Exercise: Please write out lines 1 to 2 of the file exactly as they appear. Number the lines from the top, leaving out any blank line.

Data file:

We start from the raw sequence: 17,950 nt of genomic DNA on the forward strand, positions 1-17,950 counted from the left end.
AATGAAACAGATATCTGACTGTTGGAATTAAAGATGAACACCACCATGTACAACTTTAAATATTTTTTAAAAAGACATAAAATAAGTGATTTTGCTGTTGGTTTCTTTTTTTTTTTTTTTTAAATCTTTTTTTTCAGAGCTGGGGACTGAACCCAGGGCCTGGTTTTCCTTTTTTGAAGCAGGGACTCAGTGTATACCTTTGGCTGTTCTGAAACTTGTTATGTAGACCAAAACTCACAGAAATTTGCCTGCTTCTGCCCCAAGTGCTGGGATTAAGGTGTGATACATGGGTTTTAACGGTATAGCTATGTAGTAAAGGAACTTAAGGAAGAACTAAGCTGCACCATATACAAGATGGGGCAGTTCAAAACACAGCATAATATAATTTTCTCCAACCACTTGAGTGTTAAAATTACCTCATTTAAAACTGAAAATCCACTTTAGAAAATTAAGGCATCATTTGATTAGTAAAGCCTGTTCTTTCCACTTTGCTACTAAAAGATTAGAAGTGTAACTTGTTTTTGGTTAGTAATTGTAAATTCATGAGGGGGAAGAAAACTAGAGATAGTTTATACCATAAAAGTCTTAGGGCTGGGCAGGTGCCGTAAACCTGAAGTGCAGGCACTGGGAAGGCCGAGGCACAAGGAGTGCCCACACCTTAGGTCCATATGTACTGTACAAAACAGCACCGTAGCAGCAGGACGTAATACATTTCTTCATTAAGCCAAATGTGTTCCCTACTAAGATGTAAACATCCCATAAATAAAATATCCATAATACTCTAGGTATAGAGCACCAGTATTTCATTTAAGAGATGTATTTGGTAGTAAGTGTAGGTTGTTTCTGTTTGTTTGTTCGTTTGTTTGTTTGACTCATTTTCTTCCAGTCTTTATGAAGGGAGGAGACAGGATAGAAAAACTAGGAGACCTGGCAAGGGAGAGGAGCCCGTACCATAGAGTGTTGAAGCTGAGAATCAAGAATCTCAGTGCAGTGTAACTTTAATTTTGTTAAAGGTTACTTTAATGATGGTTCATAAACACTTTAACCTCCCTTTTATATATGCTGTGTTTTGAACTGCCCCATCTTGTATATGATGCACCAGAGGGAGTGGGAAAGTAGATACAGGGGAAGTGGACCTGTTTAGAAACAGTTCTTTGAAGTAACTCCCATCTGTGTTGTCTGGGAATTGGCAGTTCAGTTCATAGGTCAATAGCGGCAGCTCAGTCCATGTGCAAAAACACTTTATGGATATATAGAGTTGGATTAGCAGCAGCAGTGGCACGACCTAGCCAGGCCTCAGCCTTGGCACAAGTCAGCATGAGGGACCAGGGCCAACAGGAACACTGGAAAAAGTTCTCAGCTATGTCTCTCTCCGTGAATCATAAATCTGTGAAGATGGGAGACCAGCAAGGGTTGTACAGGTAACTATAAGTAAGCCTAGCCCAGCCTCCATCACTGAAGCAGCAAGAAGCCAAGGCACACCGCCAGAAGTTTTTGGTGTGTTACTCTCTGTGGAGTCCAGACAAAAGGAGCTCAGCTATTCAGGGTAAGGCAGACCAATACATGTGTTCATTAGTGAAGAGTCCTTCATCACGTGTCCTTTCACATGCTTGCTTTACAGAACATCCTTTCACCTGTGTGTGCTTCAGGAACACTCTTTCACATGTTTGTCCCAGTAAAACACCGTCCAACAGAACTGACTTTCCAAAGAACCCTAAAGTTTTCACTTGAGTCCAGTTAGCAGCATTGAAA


We start from the raw sequence: 17,950 nt of genomic DNA on the forward strand, positions 1-17,950 counted from the left end.
AATGAAACAGATATCTGACTGTTGGAATTAAAGATGAACACCACCATGTACAACTTTAAATATTTTTTAAAAAGACATAAAATAAGTGATTTTGCTGTTGGTTTCTTTTTTTTTTTTTTTTAAATCTTTTTTTTCAGAGCTGGGGACTGAACCCAGGGCCTGGTTTTCCTTTTTTGAAGCAGGGACTCAGTGTATACCTTTGGCTGTTCTGAAACTTGTTATGTAGACCAAAACTCACAGAAATTTGCCTGCTTCTGCCCCAAGTGCTGGGATTAAGGTGTGATACATGGGTTTTAACGGTATAGCTATGTAGTAAAGGAACTTAAGGAAGAACTAAGCTGCACCATATACAAGATGGGGCAGTTCAAAACACAGCATAATATAATTTTCTCCAACCACTTGAGTGTTAAAATTACCTCATTTAAAACTGAAAATCCACTTTAGAAAATTAAGGCATCATTTGATTAGTAAAGCCTGTTCTTTCCACTTTGCTACTAAAAGATTAGAAGTGTAACTTGTTTTTGGTTAGTAATTGTAAATTCATGAGGGGGAAGAAAACTAGAGATAGTTTATACCATAAAAGTCTTAGGGCTGGGCAGGTGCCGTAAACCTGAAGTGCAGGCACTGGGAAGGCCGAGGCACAAGGAGTGCCCACACCTTAGGTCCATATGTACTGTACAAAACAGCACCGTAGCAGCAGGACGTAATACATTTCTTCATTAAGCCAAATGTGTTCCCTACTAAGATGTAAACATCCCATAAATAAAATATCCATAATACTCTAGGTATAGAGCACCAGTATTTCATTTAAGAGATGTATTTGGTAGTAAGTGTAGGTTGTTTCTGTTTGTTTGTTCGTTTGTTTGTTTGACTCATTTTCTTCCAGTCTTTATGAAGGGAGGAGACAGGATAGAAAAACTAGGAGACCTGGCAAGGGAGAGGAGCCCGTACCATAGAGTGTTGAAGCTGAGAATCAAGAATCTCAGTGCAGTGTAACTTTAATTTTGTTAAAGGTTACTTTAATGATGGTTCATAAACACTTTAACCTCCCTTTTATATATGCTGTGTTTTGAACTGCCCCATCTTGTATATGATGCACCAGAGGGAGTGGGAAAGTAGATACAGGGGAAGTGGACCTGTTTAGAAACAGTTCTTTGAAGTAACTCCCATCTGTGTTGTCTGGGAATTGGCAGTTCAGTTCATAGGTCAATAGCGGCAGCTCAGTCCATGTGCAAAAACACTTTATGGATATATAGAGTTGGATTAGCAGCAGCAGTGGCACGACCTAGCCAGGCCTCAGCCTTGGCACAAGTCAGCATGAGGGACCAGGGCCAACAGGAACACTGGAAAAAGTTCTCAGCTATGTCTCTCTCCGTGAATCATAAATCTGTGAAGATGGGAGACCAGCAAGGGTTGTACAGGTAACTATAAGTAAGCCTAGCCCAGCCTCCATCACTGAAGCAGCAAGAAGCCAAGGCACACCGCCAGAAGTTTTTGGTGTGTTACTCTCTGTGGAGTCCAGACAAAAGGAGCTCAGCTATTCAGGGTAAGGCAGACCAATACATGTGTTCATTAGTGAAGAGTCCTTCATCACGTGTCCTTTCACATGCTTGCTTTACAGAACATCCTTTCACCTGTGTGTGCTTCAGGAACACTCTTTCACATGTTTGTCCCAGTAAAACACCGTCCAACAGAACTGACTTTCCAAAGAACCCTAAAGTTTTCACTTGAGTCCAGTTAGCAGCATTGAAA